Opinion: We feel the handbrake of history on our Liberal reforming.

I doubt it’s gone unnoticed, but there are rather a lot of Tories in parliament.

Some 306 Tory MPs were elected in May 2010 (47% of the total on 36.1% of the vote), compared to a meagre 57 Lib Dems (only 9%, despite the party actually getting 23.0% of the vote).

And so the Lib Dems in parliament have had quite a battle to achieve their successes so far in government.

First Past the Post is neither a fair, nor a kind system (so let’s hope it can still be changed as soon as possible!).

Thus, on Tuesday of this week, the arithmetic of the parliament resulting from our broken electoral system may, aided by the Tories, seek to conspire against the public’s wishes, with a sizeable number of more traditionalist backbench Conservatives set to rebel against the government motion to legalise equal marriage.

Hopefully, the motion will pass anyway.

The Tories have a contemptible record of opposing socially progressive reforms dating back over a century; acting as a handbrake on ideas to correct injustices, and to make the UK a fairer, more tolerant and more inclusive country.

But what history shows us, is that, in time, the reforms argued for by liberals almost always happen anyway.

The campaigners continue, the arguments for change remain sound, and with the blockage of the Tories electorally put aside, a majority is delivered to see the changes through.

That is why the Tories’ focus on their membership and core vote is self defeating.

Opposition to equal marriage is a vote loser. It will mean fewer Tories elected, which will mean more progressive voices for change when this and future reformist questions are inevitably asked again.

A temporary defeat won’t stop progress, for those fighting for change will not give up.

While the Tories could feasibly delay this legislation, which would be a great disappointment to campaigners, they cannot stop it forever.

Indeed, the more Tories who vote against equal marriage now, and who go on to lose their seats, perhaps the better for Liberal Democrats – for the sooner the more liberal Tories realise that they are in the wrong party and come over to join us, the Liberal Democrats, then the sooner we can grow as a parliamentary party, grow our influence, and go on to do what’s rightly desired by the public and right by the country.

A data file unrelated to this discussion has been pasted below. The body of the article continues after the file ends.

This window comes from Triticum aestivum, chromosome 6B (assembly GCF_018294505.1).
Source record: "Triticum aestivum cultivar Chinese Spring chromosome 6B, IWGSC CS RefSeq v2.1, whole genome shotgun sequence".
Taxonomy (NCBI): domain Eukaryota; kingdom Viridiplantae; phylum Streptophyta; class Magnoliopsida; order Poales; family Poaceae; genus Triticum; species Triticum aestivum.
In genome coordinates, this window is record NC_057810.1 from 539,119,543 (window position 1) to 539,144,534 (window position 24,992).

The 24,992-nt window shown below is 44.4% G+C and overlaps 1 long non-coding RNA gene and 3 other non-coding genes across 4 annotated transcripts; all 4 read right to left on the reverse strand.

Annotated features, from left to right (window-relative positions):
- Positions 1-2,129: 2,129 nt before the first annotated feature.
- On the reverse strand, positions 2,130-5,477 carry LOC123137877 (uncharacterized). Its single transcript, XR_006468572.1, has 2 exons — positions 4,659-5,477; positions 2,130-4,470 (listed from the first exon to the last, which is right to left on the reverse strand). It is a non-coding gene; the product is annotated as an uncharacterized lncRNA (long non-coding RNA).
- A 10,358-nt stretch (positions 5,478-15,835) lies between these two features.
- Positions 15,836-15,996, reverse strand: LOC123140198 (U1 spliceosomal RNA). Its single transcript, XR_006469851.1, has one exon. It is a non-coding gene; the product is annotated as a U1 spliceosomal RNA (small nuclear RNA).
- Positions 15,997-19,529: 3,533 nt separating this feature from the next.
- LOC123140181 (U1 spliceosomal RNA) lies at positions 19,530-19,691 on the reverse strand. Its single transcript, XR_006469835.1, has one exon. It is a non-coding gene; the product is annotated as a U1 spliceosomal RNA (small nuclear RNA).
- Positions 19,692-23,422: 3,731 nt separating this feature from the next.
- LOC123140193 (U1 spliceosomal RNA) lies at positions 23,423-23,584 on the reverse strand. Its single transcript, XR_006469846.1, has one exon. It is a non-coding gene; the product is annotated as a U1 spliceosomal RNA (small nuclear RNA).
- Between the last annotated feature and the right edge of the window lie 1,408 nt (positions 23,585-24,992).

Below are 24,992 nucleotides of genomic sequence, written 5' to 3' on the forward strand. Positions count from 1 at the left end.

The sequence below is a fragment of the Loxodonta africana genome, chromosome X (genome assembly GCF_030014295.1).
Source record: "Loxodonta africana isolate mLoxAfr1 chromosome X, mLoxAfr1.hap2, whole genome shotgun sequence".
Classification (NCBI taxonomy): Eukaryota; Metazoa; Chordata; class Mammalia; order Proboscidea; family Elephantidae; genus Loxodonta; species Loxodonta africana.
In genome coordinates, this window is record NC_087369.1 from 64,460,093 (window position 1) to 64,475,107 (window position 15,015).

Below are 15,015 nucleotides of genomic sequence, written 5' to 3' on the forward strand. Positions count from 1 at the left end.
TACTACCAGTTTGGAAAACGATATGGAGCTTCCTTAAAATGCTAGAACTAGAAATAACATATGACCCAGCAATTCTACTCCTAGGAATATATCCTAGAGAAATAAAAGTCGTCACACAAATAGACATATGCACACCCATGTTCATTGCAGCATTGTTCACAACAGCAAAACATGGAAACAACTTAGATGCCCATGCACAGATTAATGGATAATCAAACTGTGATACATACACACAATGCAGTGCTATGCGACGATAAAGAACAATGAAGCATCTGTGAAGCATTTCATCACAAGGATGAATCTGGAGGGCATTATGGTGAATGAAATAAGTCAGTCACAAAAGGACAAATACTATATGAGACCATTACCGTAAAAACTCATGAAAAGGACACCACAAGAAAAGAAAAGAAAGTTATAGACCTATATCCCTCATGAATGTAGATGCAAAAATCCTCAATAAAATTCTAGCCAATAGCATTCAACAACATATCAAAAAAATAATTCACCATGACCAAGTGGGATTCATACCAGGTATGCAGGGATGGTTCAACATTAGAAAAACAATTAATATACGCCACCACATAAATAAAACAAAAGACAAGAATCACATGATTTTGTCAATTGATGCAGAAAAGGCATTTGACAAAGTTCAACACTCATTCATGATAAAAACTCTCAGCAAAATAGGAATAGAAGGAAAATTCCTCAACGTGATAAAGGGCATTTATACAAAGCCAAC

* Andrew Tennant is a Lib Dem member in Loughborough.

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This entry was posted in Op-eds.


  • Andrew Tennant 2nd Feb '13 - 5:50pm

    So you prefer a system where individuals and governments can be elected with a majority by a minority, railroading their unpopular priorities over a population that do not support them.

    It’s certainly a perspective. But for me it’s neither a rational nor a moral one.

  • Looking at the polling data, for the last 2 years the Liberal Democrats’ share of voting intention has remained confined to a narrow band, approximately between 8 and 12 per cent. In the last two months, however, there’s a slight hint of a very small increase in the Liberal Democrat share. It’s still within the margins that have been normal since January 2011, but the numbers are rarely going below 9% and tend to be more stable around 10%.
    What has changed in the past few months? The only thing I can think of is that the Lib Dems have allowed more daylight to be seen between them and the Conservatives, and have defined a distinct position on at least some issues. Though one hardly dare make predictions based on such slight evidence, there seems a distinct possibility that if the Liberal Democrats do more in the way of distancing themselves from the Tories, their share will increase further. At any rate, a position of governmental collegiality has done nothing to shift Liberal Democrat fortunes. Isn’t doing anything that looks like it might break the party out of its rut worth a try?

  • Isn’t the assumption that every election is a referendum on the previous election’s manifesto a bit unlikely, not to mention unprovable?

  • Andrew Tennant 2nd Feb '13 - 6:15pm

    Presumably we live in the same country – I struggle to recall a popular government in my lifetime.

    The Lib Dems have highlighted the skewed unfairness of FPTP for decades – we can only work to help the general public catch on. The red-blue tinkering hasn’t made the public happy – what is needed to do that is a more significant change to a better electoral system.

  • No, nothing but a long string of bad decisions in government, some of which might have been avoided if the governing parties hadn’t been able to cling to lopsided parliamentary majorities despite lacking anything like a comparable degree of support from the country. A government that isn’t chosen by a majority has little incentive to work on behalf of the people as a whole, rather than for the benefit of that small array of power brokers that got them into government in the first place.

  • To Jedibeeftrix: I’ve always wondered whether the Tory Party pay you for monitoring this website………………

  • Andrew Tennant 2nd Feb '13 - 6:36pm

    @Rob Heale
    I like to think that jedibeeftrix will become a Lib Dem one day. Obviously there are just a few areas of disagreement to work through first…

  • Rob Heale

    A tad unfair on our Jedibeeftrix…. simply because he/she ha d some particulary uncomfortable analysis of the failed AV ‘reform’ (particularly cutting I thought on those who argued that you had to vote for AV as it was sooooo much better than FTP) I dont think it equates to closet Tory party membership – if you follow his/her other threads Im pretty sure they wouldnt want him/her……

  • Keith Browning 2nd Feb '13 - 7:27pm

    @ Rob Heale